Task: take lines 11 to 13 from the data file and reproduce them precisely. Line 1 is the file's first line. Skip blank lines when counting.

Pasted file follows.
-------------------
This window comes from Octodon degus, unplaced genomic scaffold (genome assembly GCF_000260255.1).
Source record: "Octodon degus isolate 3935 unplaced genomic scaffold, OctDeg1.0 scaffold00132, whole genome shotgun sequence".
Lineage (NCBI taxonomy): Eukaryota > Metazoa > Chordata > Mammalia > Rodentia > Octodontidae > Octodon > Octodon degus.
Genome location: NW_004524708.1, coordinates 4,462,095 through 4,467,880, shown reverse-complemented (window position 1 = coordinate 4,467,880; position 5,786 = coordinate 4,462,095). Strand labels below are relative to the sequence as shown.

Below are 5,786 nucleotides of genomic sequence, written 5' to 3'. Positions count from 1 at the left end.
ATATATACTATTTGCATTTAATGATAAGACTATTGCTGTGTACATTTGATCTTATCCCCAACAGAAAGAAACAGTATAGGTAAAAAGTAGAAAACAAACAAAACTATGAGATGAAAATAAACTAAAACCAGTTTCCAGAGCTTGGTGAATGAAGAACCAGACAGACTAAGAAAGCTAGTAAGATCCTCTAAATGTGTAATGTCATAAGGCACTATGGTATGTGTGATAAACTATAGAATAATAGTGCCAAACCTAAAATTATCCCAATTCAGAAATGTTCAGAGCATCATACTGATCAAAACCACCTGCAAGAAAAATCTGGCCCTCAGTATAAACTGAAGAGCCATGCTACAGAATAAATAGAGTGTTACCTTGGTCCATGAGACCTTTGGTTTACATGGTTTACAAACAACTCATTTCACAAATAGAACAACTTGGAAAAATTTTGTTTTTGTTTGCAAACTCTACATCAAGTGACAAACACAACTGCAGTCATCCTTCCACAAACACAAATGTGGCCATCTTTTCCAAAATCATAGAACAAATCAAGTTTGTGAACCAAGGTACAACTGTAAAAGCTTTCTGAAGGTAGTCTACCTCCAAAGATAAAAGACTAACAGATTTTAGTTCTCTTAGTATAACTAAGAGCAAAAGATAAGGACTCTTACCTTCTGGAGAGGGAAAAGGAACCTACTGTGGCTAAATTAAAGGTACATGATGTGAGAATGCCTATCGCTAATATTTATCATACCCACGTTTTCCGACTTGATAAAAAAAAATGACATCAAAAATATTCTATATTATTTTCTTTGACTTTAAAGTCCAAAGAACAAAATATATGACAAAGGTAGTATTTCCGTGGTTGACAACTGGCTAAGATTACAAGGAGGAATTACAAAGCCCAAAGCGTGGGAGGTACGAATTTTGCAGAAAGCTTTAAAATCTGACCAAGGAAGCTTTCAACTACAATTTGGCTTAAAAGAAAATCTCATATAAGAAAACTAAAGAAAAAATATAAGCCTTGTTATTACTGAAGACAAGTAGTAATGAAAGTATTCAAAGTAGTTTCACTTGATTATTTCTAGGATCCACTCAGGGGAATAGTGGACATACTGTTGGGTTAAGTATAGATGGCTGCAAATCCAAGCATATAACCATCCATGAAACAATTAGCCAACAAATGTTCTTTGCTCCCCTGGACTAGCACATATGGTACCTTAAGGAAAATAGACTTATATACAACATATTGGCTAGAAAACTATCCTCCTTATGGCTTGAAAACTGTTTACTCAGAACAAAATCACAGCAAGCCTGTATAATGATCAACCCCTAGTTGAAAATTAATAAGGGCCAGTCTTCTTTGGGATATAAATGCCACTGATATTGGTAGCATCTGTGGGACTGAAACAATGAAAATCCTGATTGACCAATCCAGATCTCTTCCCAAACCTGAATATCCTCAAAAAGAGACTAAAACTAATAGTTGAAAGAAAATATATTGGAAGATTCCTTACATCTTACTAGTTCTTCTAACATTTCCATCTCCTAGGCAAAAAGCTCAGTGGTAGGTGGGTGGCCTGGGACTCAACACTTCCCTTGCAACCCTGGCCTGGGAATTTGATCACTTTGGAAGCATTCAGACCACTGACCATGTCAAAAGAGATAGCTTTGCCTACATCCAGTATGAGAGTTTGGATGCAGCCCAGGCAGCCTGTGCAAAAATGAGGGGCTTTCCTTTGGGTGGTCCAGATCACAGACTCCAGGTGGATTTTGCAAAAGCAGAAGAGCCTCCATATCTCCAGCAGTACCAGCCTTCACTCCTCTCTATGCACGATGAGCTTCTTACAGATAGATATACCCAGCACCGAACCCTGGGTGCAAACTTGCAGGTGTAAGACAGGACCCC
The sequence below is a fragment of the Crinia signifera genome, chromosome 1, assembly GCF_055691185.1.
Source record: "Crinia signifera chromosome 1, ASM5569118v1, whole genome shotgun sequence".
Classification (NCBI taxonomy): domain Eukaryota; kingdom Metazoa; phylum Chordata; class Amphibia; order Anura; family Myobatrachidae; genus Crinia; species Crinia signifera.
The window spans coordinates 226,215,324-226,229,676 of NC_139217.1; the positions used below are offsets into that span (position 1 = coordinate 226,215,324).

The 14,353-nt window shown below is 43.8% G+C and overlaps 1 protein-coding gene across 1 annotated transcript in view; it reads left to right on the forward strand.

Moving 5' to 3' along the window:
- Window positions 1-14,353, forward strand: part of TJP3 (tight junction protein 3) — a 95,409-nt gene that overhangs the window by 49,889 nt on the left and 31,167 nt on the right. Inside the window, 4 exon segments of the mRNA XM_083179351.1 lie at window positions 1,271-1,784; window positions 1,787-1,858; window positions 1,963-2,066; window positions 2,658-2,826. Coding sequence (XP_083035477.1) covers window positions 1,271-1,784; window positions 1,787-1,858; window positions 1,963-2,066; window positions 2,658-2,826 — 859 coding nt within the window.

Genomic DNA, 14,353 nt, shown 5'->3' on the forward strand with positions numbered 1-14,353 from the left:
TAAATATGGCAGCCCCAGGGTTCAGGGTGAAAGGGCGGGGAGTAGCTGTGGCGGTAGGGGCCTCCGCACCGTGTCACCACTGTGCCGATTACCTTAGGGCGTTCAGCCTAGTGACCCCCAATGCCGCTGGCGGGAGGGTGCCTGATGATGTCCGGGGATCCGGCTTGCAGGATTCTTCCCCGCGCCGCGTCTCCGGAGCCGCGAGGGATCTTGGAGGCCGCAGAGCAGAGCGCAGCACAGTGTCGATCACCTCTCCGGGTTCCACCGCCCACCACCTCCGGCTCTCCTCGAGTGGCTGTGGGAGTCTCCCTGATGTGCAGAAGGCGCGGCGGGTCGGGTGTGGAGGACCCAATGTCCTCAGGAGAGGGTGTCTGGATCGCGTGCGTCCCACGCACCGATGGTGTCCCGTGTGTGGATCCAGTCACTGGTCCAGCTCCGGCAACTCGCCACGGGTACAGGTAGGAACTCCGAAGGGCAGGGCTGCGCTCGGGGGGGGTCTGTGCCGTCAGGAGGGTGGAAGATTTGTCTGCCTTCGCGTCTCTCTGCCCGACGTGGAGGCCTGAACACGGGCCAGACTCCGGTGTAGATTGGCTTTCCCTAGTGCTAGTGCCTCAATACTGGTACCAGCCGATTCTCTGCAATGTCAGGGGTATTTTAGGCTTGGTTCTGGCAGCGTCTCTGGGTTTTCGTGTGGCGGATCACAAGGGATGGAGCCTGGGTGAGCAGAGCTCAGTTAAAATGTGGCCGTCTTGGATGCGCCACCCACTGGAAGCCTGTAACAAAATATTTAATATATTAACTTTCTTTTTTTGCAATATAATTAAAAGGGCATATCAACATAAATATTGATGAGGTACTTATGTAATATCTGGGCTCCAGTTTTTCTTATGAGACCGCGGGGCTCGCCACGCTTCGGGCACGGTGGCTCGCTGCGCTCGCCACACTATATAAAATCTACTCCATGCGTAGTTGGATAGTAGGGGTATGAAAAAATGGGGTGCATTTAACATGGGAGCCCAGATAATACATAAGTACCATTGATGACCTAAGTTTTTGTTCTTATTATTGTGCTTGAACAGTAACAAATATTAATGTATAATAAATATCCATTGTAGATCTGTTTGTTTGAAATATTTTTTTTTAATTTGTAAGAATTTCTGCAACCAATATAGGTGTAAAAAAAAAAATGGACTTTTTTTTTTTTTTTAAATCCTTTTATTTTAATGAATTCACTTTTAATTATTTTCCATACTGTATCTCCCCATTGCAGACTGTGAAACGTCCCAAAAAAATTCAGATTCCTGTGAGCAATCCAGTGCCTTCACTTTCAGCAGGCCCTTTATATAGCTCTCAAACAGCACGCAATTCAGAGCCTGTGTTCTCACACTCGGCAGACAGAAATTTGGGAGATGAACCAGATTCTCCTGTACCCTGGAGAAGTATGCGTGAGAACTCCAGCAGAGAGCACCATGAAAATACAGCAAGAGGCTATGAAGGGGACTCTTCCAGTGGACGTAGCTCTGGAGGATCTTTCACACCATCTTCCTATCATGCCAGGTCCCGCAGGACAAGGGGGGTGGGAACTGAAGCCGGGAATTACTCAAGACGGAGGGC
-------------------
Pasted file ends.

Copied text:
The 14,353-nt window shown below is 43.8% G+C and overlaps 1 protein-coding gene across 1 annotated transcript in view; it reads left to right on the forward strand.

Moving 5' to 3' along the window:
- Window positions 1-14,353, forward strand: part of TJP3 (tight junction protein 3) — a 95,409-nt gene that overhangs the window by 49,889 nt on the left and 31,167 nt on the right. Inside the window, 4 exon segments of the mRNA XM_083179351.1 lie at window positions 1,271-1,784; window positions 1,787-1,858; window positions 1,963-2,066; window positions 2,658-2,826. Coding sequence (XP_083035477.1) covers window positions 1,271-1,784; window positions 1,787-1,858; window positions 1,963-2,066; window positions 2,658-2,826 — 859 coding nt within the window.